A bill proposed yesterday would require drug and device makers to report payments to nurse practitioners and physician assistants. The legislation is designed to close what critics call a loophole in the federal government’s Open Payments database, which was created under the 2010 Affordable Care Act in response to concerns that industry payments to doctors unduly influence medical practice and research.
The Centers for Medicare and Medicaid Services debuted the database last year in order to identify payments or gifts from industry to doctors. And so, it lists companies making payments; names of doctor and the amount of money paid; the reason for the payment (such as speaking fee, research, meals, entertainment); as well as the drug or device product linked to the payment.
Notably, the database does not include such information about another important category of health care providers – nurse practitioners and physician assistants. Although nurses do not often conduct research into new treatments, they are responsible for a sizable portion of medicines that Americans take each year.
“We think that the void should be filled in order to have a complete record,” US Senator Chuck Grassley (R-Iowa), who co-sponsored the bill US Senator Richard Blumenthal (D-Conn.) told ProPublica, which first reported the bill. Grassley’s investigation into industry payments to physicians several years ago led to the creation of the database. “Transparency isn’t an end to itself,” he continued. “Transparency is meant to bring accountability.”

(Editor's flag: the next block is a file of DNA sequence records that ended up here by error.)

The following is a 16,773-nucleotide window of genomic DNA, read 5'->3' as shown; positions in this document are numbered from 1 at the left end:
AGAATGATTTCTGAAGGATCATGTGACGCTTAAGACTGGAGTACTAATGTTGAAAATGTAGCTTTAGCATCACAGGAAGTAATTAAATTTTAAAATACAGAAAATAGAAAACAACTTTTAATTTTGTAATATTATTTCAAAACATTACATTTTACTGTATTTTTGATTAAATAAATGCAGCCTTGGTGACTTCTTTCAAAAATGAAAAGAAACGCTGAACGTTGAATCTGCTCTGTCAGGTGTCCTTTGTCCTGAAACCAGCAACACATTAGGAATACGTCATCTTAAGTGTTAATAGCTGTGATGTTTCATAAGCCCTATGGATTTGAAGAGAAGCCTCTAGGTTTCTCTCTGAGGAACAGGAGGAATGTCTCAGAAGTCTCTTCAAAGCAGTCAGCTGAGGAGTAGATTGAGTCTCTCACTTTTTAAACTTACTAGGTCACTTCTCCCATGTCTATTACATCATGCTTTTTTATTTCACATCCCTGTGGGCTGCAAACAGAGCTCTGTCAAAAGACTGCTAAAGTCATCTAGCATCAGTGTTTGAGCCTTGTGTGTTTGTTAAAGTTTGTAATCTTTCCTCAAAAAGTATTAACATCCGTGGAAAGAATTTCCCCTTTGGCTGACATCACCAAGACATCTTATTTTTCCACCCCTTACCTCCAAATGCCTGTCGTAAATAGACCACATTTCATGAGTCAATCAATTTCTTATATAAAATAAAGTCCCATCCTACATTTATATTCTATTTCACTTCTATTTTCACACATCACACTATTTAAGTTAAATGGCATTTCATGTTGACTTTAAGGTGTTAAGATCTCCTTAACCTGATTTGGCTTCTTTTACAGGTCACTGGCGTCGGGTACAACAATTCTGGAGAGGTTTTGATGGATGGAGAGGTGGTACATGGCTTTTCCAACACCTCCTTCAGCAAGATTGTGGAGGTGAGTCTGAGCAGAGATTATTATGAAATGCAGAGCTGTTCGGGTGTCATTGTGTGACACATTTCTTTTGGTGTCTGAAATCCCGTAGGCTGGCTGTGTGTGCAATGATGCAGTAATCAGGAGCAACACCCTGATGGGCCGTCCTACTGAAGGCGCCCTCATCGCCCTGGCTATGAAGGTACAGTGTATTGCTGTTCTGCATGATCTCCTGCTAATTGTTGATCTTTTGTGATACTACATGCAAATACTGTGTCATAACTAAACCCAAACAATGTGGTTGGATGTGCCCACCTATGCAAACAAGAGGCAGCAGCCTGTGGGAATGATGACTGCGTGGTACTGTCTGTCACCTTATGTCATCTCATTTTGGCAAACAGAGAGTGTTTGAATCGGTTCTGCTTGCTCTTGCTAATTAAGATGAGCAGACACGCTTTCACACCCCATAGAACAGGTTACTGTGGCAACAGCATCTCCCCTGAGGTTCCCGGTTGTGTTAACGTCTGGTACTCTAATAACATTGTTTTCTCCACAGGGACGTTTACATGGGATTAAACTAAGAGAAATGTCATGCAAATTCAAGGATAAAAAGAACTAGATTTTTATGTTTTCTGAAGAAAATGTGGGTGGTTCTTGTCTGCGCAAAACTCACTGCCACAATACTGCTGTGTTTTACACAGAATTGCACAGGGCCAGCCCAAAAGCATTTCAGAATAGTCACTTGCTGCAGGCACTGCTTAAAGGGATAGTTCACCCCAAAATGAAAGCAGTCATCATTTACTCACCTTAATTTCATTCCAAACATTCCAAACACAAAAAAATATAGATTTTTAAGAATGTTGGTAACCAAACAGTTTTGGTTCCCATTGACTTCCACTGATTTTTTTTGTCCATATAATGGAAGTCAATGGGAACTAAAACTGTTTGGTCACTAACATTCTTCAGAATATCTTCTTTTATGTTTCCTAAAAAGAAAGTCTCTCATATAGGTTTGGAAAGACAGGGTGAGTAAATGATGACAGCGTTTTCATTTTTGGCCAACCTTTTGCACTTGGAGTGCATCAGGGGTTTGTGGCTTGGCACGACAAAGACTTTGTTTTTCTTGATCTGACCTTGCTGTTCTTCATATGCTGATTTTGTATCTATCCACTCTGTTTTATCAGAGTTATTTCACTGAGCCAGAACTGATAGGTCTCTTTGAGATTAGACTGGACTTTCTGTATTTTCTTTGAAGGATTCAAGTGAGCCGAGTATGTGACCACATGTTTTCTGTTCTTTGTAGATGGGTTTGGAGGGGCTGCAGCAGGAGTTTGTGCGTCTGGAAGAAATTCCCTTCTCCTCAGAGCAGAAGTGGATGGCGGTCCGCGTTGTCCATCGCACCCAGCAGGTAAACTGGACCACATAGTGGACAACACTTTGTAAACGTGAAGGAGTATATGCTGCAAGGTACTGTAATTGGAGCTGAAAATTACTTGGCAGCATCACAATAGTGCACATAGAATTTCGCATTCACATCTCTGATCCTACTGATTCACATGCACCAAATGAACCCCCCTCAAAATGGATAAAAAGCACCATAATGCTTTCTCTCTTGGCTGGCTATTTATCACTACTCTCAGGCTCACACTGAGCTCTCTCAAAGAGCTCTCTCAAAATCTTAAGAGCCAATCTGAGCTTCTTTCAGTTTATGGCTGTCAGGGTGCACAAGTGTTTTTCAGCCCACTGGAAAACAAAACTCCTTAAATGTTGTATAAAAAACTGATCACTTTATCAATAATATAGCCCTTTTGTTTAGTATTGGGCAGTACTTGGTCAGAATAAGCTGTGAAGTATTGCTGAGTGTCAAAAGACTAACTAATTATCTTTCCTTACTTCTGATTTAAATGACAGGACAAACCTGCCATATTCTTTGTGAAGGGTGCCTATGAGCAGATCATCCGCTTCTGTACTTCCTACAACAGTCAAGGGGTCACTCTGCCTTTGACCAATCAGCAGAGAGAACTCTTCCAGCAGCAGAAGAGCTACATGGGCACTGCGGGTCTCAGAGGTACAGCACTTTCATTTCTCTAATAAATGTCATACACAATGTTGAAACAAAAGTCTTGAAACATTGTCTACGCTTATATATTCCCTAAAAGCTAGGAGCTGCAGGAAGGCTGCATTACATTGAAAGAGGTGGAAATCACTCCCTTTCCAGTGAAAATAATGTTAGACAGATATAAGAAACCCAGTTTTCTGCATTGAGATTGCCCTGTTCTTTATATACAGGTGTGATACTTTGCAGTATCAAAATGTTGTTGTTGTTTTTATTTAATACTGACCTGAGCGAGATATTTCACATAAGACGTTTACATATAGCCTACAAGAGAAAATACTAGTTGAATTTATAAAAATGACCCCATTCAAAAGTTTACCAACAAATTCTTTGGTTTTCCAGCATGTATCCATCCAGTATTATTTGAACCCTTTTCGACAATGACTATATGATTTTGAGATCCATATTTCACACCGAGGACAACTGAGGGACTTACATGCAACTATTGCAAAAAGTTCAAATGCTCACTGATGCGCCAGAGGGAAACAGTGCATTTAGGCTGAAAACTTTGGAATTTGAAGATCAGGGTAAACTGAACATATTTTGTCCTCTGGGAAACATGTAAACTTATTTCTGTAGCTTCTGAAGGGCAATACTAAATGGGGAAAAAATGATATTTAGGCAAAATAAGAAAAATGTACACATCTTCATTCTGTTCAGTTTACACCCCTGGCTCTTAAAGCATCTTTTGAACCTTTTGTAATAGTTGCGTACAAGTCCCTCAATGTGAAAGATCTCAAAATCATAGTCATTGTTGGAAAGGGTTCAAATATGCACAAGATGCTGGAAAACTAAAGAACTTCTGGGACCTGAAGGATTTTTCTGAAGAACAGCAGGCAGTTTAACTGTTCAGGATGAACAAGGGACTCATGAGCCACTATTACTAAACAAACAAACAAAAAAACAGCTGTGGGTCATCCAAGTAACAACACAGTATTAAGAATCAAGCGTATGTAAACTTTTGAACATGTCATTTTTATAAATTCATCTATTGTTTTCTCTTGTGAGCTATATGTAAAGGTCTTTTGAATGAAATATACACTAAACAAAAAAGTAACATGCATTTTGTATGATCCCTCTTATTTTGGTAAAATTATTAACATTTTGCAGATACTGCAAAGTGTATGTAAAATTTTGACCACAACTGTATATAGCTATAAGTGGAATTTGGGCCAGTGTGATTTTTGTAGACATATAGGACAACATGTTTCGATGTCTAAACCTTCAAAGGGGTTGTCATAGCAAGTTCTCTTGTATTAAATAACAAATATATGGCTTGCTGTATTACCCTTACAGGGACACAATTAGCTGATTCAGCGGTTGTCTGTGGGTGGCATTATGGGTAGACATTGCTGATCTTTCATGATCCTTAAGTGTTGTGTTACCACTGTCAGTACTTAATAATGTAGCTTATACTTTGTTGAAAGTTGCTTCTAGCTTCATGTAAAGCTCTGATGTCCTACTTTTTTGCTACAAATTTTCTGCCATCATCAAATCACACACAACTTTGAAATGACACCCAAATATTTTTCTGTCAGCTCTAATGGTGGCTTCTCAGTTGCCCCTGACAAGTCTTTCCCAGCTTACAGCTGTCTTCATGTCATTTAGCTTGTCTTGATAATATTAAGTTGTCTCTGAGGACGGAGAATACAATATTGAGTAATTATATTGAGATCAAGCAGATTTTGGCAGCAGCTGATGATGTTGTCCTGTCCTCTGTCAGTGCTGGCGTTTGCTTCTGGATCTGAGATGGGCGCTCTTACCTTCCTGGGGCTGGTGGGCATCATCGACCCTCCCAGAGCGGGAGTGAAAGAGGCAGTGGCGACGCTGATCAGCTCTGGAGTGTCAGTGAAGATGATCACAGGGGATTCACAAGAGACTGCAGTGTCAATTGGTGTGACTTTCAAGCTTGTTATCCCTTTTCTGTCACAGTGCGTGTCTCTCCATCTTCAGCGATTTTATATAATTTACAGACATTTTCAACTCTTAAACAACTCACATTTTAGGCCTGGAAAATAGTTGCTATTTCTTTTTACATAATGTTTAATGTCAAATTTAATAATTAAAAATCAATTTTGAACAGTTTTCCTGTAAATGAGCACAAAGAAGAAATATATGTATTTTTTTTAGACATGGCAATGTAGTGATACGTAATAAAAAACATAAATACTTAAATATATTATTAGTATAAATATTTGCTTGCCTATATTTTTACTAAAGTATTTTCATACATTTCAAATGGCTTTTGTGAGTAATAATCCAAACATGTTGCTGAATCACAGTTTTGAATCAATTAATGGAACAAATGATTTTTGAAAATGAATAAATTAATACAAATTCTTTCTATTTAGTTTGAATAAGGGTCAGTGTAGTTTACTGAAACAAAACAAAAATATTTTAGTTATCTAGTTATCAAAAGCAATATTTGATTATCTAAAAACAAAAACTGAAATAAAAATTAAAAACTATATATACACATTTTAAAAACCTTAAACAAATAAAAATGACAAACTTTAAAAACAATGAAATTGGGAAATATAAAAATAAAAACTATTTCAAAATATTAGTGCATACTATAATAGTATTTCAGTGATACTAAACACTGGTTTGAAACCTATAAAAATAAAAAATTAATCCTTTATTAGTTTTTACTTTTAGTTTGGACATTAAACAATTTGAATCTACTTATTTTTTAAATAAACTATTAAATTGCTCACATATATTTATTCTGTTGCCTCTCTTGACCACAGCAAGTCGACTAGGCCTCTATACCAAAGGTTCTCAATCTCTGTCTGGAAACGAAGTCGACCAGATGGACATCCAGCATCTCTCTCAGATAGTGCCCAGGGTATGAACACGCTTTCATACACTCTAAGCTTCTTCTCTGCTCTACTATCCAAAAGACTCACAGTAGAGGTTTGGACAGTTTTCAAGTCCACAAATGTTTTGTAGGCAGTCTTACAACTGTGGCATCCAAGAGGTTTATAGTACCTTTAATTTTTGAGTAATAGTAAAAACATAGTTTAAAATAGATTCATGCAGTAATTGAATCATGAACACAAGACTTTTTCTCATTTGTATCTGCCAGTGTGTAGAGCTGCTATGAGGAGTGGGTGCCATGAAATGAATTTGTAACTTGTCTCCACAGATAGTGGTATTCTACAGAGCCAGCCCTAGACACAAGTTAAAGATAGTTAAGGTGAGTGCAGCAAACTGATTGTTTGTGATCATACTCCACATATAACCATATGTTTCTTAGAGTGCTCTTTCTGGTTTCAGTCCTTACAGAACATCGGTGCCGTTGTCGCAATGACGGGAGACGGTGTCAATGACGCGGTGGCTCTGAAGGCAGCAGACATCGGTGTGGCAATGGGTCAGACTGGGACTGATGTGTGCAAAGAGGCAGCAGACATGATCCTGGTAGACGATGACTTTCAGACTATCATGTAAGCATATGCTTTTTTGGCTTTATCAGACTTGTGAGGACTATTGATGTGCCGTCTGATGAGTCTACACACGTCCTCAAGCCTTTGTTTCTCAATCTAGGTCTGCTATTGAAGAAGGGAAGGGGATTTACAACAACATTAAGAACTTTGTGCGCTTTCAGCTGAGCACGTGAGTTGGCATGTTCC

For instance, nurse practitioners and physician assistants wrote about 10 percent of almost 1.4 billion prescriptions in the Medicare Part D program in 2013, according to a ProPublica analysis. And during the first five months of this year, nurse practitioners and physician assistants wrote 15 percent of all prescriptions nationwide, not just in the Medicare program, according to IMS Health, a research firm.
“These providers are recipients of substantial marketing efforts by the manufacturers,” said Allan Coukell, senior director for health programs at The Pew Charitable Trusts. “This law will help put them on an even playing field.”
Whether the bill will become law and expand the database is uncertain. But the Senate is expected to pursue its own version of the 21st Century Cures Act, which addresses an array of health care issues. The House passed the bill, but it doesn’t include language that would expand the database to include other health care providers, such as nurse practitioners or physician assistants.Print This Post